Twitch Streamers Are Eating and Throwing Up on the Air
New streaming channel models itself off of South Korea's popular mukbang videos.
When the video game streaming website Twitch created a new channel called "Social Eating" last week, it was banking on the success of mukbang, a South Korean phenomenon in which people by the millions watch other people eat huge quantities of food. There's apparently nothing outwardly disgusting about it over there aside from an overemphasis on the sounds of chewing and sipping—it's just eating, really. Some say it helps lonely Koreans feel as though they're having a meal with a friend, while others say it helps people on diets enjoy rich, delicious foods vicariously. It's beautiful to think of, in a way, and it's not even entirely foreign to our shores. One mukbang video of American Trisha Paytas eating chicken from KFC already has well over a million views since it was posted last February. But leave it to us as westerners to fuck up such an innocuous idea.
The very first YouTube video I came across from Twitch's new channel was the one below, which shows some dude spewing a stream of spew almost straight at the camera. (Seriously, if you have a weak stomach, don't watch it. My eyes were watering from holding my own stomach in check for around 10 minutes.) I spent 30 minutes watching whereiswaldoalejandro stuffing whatever his audience told him to stick into a bowl to the sounds of Obituary's "Chopped in Half." He eventually barfed in the bowl and looked close to fainting, all for a mere 12 viewers. Rumors claim some guy ate poop on the channel, but I've yet to see any existing proof of it.
WARNING: BARF IS GROSS AND IT'S IN THIS VIDEO.
Not surprisingly, Twitch has already posted an FAQ detailing what you can and cannot do on the channel. The "can dos" are fairly predictable—you have to interact with your viewers and show both yourself and the food while you're broadcasting. It's the "can'ts" that speak of the horrors Twitch thinks its user base is capable of, whether it's eating "items or food not meant for human consumption, such as pet food, toxic substances, bodily fluids, refuse, or inedible objects" or "Eating food or in a manner intended to disgust, shock, or offend others."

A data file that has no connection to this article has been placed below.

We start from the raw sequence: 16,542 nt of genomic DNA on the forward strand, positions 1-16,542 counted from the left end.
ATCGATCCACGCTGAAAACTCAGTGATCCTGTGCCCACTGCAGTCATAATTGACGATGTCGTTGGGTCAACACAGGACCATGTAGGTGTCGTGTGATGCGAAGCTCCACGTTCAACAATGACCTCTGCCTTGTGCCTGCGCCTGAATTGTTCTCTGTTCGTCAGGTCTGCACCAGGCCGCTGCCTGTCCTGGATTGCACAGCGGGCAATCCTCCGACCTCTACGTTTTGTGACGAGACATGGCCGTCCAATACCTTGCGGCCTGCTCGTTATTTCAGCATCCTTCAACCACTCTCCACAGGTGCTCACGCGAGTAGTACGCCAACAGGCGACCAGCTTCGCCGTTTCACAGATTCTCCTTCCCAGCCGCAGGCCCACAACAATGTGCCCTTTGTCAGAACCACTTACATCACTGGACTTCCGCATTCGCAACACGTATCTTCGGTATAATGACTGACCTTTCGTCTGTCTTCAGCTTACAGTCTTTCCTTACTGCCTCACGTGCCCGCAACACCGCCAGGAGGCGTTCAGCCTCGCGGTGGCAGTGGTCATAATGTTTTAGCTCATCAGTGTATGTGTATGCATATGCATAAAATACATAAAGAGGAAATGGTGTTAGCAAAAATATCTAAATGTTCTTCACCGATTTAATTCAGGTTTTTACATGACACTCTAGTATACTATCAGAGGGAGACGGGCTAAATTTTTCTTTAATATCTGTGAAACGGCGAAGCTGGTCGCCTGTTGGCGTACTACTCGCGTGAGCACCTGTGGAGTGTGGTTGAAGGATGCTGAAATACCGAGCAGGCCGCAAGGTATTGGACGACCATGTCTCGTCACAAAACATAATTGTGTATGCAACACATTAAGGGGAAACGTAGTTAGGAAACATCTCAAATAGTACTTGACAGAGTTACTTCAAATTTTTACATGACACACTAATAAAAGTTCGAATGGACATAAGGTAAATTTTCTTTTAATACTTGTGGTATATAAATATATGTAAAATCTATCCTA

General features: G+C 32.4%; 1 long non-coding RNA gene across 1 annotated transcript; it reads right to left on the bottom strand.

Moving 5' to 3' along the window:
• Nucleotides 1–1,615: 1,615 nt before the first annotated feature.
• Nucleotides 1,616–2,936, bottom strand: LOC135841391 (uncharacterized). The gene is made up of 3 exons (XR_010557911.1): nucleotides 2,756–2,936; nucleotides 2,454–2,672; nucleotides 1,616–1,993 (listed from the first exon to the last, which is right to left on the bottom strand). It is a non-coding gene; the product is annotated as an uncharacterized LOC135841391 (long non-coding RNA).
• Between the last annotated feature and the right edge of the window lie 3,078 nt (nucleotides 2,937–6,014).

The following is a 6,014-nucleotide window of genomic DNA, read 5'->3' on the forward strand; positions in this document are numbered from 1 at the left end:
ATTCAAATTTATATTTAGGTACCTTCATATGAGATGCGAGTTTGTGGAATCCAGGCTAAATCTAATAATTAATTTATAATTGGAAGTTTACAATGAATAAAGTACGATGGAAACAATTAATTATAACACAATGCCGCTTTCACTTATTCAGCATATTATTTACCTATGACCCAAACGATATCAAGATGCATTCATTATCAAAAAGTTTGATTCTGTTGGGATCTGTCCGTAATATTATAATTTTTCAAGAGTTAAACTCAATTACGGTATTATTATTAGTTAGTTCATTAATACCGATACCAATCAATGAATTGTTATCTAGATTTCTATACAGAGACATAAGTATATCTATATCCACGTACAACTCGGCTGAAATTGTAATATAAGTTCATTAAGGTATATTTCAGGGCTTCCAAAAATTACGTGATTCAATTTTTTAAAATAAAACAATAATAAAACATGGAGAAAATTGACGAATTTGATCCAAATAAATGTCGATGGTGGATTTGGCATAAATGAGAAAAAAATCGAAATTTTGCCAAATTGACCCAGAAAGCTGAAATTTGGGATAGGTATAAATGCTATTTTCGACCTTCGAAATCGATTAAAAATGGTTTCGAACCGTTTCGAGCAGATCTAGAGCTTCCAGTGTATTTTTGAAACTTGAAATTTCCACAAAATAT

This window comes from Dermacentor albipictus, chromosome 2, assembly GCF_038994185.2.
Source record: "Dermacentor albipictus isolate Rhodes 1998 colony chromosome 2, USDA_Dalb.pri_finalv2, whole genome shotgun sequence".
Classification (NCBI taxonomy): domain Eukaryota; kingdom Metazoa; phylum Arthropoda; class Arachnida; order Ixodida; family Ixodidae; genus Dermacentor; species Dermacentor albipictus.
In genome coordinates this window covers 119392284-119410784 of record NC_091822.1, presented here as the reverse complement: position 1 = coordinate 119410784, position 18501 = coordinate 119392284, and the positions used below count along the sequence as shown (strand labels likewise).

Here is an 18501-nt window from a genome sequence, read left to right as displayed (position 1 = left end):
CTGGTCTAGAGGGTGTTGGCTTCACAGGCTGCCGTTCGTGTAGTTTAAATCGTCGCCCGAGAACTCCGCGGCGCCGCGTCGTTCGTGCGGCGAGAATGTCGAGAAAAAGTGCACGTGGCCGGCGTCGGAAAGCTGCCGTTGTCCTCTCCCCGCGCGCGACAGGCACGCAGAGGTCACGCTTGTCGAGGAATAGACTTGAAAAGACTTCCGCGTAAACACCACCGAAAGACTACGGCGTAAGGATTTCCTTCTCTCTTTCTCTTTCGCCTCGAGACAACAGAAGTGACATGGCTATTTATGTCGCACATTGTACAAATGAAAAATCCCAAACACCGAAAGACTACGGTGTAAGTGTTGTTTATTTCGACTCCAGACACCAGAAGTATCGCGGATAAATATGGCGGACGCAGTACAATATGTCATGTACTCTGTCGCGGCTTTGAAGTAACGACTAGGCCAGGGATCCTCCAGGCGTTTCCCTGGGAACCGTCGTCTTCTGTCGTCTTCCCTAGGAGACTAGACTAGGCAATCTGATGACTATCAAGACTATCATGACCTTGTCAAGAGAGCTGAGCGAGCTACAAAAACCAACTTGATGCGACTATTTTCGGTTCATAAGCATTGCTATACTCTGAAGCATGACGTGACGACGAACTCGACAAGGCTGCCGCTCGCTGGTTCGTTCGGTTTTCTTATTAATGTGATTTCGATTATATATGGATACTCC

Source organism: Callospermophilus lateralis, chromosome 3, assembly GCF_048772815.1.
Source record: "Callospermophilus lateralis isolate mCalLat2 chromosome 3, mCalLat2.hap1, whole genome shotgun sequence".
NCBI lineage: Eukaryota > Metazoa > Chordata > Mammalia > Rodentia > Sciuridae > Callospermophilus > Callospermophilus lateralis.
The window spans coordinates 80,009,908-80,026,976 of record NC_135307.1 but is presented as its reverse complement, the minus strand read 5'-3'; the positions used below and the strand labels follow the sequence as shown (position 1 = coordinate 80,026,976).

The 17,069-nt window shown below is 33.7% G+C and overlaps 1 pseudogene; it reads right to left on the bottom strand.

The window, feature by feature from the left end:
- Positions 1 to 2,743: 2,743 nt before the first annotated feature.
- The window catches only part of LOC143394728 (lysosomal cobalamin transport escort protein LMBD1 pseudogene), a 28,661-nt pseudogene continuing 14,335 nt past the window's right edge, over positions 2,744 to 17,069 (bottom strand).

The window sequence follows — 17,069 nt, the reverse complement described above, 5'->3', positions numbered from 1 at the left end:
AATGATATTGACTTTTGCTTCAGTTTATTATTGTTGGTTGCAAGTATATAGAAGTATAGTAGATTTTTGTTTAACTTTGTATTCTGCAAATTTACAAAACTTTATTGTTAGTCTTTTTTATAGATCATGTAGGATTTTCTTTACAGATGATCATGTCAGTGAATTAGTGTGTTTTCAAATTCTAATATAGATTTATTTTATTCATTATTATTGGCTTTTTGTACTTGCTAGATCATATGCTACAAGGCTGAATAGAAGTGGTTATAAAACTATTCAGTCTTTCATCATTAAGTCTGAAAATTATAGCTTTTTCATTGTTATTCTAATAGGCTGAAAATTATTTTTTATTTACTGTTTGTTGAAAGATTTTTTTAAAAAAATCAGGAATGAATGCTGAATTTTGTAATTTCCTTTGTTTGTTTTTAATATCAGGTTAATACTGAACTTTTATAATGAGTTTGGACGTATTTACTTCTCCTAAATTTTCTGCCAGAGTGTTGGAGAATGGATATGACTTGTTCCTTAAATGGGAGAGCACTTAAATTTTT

You're not allowed to show yourself drinking mainly alcohol, and in a riff on the stereotypes associated with the gaming crowd, you can't eat mainly "junk food, such as candy, condiments, or energy food." You also can't partake in "food challenges or contests involving the exchange of money, goods, or services" but as I noticed during a couple of streams, that isn't stopping viewers from sending in small donations to the exhibitionist munchers.
Most of the time it's just boring. Worse yet, it's sad. In the video above, take popular Swedish Twitch streamer Forsenlol, who's using the channel to interact with his audience while he munches on a wrap of some sort in front of his computer. It's a fun stream, but watching him sit there reminds me a touch too much of my own life, taking my meals at my computer because I have little time to enjoy them away from them. And if I feel that way about Forsenlol, imagine how I feel watching the aptly named "OverweightGamer" streaming his meal of "rice and beans and chicken that purtorican food." It's enough to make me want to burst outside and run far away from all this until the pounds fall off.
In short the Social Eating channel has a ways to go, to put it lightly. At the time of writing, I can find only 14 streams active in the channel, and many of those have viewers numbering in the single digits. Among the busiest is spoonpai's "Let's take that melon down tonight," but I can't watch him scoop his way into the fruit for more than 15 seconds at a time before wanting to barf a bit myself.
As mentioned above, a common theme in commentaries on the Korean version of mukbang is that many viewers may enjoy it because they're on diets that don't allow themselves to partake in the kind of binges the broadcasters do. But in the west and the United States and the gaming community in particular—and thus on Twitch—that kind of excess of is nothing too out of the ordinary. Perhaps that's why it's been slow to catch on here.
Rather than offering a glimpse of the way things could be, Twitch's Social Eating channel acts as more of a mirror. And more often than not, we won't like what we see.